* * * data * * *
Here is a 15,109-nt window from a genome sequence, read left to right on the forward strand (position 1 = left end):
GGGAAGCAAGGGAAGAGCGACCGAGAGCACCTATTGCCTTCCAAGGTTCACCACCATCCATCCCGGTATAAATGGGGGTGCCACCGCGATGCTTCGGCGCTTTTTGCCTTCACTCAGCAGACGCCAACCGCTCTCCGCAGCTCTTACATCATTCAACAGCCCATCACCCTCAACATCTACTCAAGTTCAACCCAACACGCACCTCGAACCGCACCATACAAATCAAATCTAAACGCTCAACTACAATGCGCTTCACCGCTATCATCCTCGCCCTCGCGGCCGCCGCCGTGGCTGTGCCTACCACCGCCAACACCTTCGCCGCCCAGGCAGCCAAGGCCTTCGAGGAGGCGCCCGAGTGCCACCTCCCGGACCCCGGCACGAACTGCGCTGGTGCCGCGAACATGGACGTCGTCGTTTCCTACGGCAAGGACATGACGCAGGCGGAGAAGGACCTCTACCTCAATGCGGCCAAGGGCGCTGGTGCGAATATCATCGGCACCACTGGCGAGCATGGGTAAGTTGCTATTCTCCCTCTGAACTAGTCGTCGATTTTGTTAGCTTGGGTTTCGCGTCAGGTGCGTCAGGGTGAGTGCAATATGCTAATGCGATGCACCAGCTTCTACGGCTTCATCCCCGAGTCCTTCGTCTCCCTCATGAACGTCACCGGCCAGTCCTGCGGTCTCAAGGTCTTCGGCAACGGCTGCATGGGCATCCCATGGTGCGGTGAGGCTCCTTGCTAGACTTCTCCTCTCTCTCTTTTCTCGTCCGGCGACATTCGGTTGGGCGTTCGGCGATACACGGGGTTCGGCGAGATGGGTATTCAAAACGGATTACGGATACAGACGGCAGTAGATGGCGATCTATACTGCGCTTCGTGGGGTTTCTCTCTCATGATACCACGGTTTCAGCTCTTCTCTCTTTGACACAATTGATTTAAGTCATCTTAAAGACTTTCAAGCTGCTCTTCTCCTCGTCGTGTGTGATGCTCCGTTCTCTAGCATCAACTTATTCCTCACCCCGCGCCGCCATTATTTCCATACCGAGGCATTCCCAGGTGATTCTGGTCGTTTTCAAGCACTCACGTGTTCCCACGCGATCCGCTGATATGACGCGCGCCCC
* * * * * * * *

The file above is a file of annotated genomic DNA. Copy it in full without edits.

Here is a 15,109-nt window from a genome sequence, read left to right on the forward strand (position 1 = left end):
GGGAAGCAAGGGAAGAGCGACCGAGAGCACCTATTGCCTTCCAAGGTTCACCACCATCCATCCCGGTATAAATGGGGGTGCCACCGCGATGCTTCGGCGCTTTTTGCCTTCACTCAGCAGACGCCAACCGCTCTCCGCAGCTCTTACATCATTCAACAGCCCATCACCCTCAACATCTACTCAAGTTCAACCCAACACGCACCTCGAACCGCACCATACAAATCAAATCTAAACGCTCAACTACAATGCGCTTCACCGCTATCATCCTCGCCCTCGCGGCCGCCGCCGTGGCTGTGCCTACCACCGCCAACACCTTCGCCGCCCAGGCAGCCAAGGCCTTCGAGGAGGCGCCCGAGTGCCACCTCCCGGACCCCGGCACGAACTGCGCTGGTGCCGCGAACATGGACGTCGTCGTTTCCTACGGCAAGGACATGACGCAGGCGGAGAAGGACCTCTACCTCAATGCGGCCAAGGGCGCTGGTGCGAATATCATCGGCACCACTGGCGAGCATGGGTAAGTTGCTATTCTCCCTCTGAACTAGTCGTCGATTTTGTTAGCTTGGGTTTCGCGTCAGGTGCGTCAGGGTGAGTGCAATATGCTAATGCGATGCACCAGCTTCTACGGCTTCATCCCCGAGTCCTTCGTCTCCCTCATGAACGTCACCGGCCAGTCCTGCGGTCTCAAGGTCTTCGGCAACGGCTGCATGGGCATCCCATGGTGCGGTGAGGCTCCTTGCTAGACTTCTCCTCTCTCTCTTTTCTCGTCCGGCGACATTCGGTTGGGCGTTCGGCGATACACGGGGTTCGGCGAGATGGGTATTCAAAACGGATTACGGATACAGACGGCAGTAGATGGCGATCTATACTGCGCTTCGTGGGGTTTCTCTCTCATGATACCACGGTTTCAGCTCTTCTCTCTTTGACACAATTGATTTAAGTCATCTTAAAGACTTTCAAGCTGCTCTTCTCCTCGTCGTGTGTGATGCTCCGTTCTCTAGCATCAACTTATTCCTCACCCCGCGCCGCCATTATTTCCATACCGAGGCATTCCCAGGTGATTCTGGTCGTTTTCAAGCACTCACGTGTTCCCACGCGATCCGCTGATATGACGCGCGCCCC